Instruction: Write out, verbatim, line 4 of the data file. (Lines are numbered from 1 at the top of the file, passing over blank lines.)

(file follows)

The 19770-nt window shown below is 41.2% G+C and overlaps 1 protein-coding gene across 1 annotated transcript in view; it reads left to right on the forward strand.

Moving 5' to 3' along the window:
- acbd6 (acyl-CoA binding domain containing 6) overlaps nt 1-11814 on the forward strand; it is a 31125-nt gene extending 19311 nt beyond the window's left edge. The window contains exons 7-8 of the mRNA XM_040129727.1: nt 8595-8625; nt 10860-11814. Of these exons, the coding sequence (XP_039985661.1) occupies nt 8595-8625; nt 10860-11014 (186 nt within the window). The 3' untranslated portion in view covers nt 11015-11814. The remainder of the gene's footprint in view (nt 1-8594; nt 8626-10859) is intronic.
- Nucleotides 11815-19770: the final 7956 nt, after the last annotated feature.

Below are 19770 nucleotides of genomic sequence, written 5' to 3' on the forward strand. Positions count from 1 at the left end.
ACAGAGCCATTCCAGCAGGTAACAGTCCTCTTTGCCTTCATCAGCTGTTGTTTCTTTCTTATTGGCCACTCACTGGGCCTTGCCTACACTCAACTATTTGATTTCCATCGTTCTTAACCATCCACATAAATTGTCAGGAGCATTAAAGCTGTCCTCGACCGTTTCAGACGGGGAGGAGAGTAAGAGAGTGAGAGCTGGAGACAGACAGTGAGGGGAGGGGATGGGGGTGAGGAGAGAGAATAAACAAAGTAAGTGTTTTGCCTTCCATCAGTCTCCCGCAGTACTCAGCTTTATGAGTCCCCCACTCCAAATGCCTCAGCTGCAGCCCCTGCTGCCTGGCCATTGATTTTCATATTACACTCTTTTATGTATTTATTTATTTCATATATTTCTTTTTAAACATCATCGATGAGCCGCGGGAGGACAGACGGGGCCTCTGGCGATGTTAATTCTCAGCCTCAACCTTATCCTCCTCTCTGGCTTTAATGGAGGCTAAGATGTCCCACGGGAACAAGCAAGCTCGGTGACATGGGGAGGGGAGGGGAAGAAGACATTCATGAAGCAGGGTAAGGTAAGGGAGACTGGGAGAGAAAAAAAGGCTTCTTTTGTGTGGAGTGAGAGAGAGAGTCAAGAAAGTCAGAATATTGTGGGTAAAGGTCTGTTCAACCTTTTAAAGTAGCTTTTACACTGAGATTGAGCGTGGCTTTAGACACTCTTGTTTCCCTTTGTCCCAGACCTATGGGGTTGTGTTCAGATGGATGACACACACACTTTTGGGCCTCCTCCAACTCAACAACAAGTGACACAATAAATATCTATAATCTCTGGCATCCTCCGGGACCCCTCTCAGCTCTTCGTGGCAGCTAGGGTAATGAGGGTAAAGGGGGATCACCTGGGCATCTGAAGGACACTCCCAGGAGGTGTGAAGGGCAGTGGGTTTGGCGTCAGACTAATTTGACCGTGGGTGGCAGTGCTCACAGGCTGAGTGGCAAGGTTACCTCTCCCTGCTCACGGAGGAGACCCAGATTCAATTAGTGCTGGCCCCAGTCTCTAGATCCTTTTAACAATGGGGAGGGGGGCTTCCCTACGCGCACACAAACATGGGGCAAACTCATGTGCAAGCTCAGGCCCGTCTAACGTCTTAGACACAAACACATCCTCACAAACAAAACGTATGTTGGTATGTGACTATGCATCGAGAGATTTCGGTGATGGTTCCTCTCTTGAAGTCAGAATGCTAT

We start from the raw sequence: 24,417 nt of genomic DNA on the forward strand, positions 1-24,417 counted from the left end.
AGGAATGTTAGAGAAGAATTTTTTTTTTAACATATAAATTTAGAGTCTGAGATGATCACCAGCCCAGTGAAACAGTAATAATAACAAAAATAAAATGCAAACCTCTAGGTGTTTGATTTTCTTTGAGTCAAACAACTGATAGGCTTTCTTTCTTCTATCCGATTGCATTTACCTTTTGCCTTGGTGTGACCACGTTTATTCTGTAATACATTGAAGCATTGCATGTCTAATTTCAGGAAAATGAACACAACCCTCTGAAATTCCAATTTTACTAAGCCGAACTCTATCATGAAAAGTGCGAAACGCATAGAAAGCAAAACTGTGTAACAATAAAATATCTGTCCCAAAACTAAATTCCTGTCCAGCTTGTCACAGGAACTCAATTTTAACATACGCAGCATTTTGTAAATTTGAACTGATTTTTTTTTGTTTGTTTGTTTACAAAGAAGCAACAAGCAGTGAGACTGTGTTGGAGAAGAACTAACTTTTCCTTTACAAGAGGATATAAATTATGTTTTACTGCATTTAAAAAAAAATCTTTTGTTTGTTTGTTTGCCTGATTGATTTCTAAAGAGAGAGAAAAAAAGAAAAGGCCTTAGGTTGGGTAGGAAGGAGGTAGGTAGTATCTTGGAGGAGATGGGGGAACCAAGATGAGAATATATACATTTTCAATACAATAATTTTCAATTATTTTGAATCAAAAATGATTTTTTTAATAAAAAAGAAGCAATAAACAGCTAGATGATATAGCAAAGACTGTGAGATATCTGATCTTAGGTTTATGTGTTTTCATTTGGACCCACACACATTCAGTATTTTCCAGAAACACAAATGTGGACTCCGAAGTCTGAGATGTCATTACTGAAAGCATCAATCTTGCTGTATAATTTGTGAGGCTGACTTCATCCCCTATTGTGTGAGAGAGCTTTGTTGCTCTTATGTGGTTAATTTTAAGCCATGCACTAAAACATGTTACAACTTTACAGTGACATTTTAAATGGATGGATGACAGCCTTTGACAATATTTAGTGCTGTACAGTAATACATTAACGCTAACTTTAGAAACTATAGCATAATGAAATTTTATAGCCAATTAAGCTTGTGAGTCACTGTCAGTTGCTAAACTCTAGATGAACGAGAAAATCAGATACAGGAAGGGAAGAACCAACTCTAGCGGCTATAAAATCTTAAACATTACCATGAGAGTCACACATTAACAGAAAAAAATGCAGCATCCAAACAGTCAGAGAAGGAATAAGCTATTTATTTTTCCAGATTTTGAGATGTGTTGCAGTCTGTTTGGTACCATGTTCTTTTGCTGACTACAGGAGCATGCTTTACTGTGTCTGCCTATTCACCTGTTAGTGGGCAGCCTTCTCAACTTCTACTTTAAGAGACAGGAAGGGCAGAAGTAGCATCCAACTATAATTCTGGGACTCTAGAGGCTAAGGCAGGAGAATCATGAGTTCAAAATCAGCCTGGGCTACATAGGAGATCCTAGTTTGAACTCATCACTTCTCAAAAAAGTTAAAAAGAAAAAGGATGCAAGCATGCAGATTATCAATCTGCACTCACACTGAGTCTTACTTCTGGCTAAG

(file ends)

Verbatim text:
- Nucleotides 11815-19770: the final 7956 nt, after the last annotated feature.